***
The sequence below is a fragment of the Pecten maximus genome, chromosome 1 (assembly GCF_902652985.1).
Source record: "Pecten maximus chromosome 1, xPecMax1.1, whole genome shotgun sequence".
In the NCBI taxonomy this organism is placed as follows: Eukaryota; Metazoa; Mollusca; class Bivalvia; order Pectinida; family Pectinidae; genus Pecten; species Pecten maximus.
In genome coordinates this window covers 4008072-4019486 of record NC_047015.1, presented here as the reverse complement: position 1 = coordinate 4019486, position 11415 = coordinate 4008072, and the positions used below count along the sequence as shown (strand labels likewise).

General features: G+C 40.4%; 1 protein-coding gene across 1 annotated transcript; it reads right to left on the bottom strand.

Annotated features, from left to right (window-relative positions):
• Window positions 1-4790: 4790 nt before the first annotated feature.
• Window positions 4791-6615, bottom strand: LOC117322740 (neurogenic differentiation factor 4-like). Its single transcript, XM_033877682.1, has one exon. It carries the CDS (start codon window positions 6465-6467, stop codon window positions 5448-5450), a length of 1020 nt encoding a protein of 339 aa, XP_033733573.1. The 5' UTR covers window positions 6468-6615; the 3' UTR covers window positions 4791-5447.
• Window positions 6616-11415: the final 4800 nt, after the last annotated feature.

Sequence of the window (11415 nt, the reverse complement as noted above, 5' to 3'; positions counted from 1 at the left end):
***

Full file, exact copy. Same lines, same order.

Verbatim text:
The sequence below is a fragment of the Pecten maximus genome, chromosome 1 (assembly GCF_902652985.1).
Source record: "Pecten maximus chromosome 1, xPecMax1.1, whole genome shotgun sequence".
In the NCBI taxonomy this organism is placed as follows: Eukaryota; Metazoa; Mollusca; class Bivalvia; order Pectinida; family Pectinidae; genus Pecten; species Pecten maximus.
In genome coordinates this window covers 4008072-4019486 of record NC_047015.1, presented here as the reverse complement: position 1 = coordinate 4019486, position 11415 = coordinate 4008072, and the positions used below count along the sequence as shown (strand labels likewise).

General features: G+C 40.4%; 1 protein-coding gene across 1 annotated transcript; it reads right to left on the bottom strand.

Annotated features, from left to right (window-relative positions):
• Window positions 1-4790: 4790 nt before the first annotated feature.
• Window positions 4791-6615, bottom strand: LOC117322740 (neurogenic differentiation factor 4-like). Its single transcript, XM_033877682.1, has one exon. It carries the CDS (start codon window positions 6465-6467, stop codon window positions 5448-5450), a length of 1020 nt encoding a protein of 339 aa, XP_033733573.1. The 5' UTR covers window positions 6468-6615; the 3' UTR covers window positions 4791-5447.
• Window positions 6616-11415: the final 4800 nt, after the last annotated feature.

Sequence of the window (11415 nt, the reverse complement as noted above, 5' to 3'; positions counted from 1 at the left end):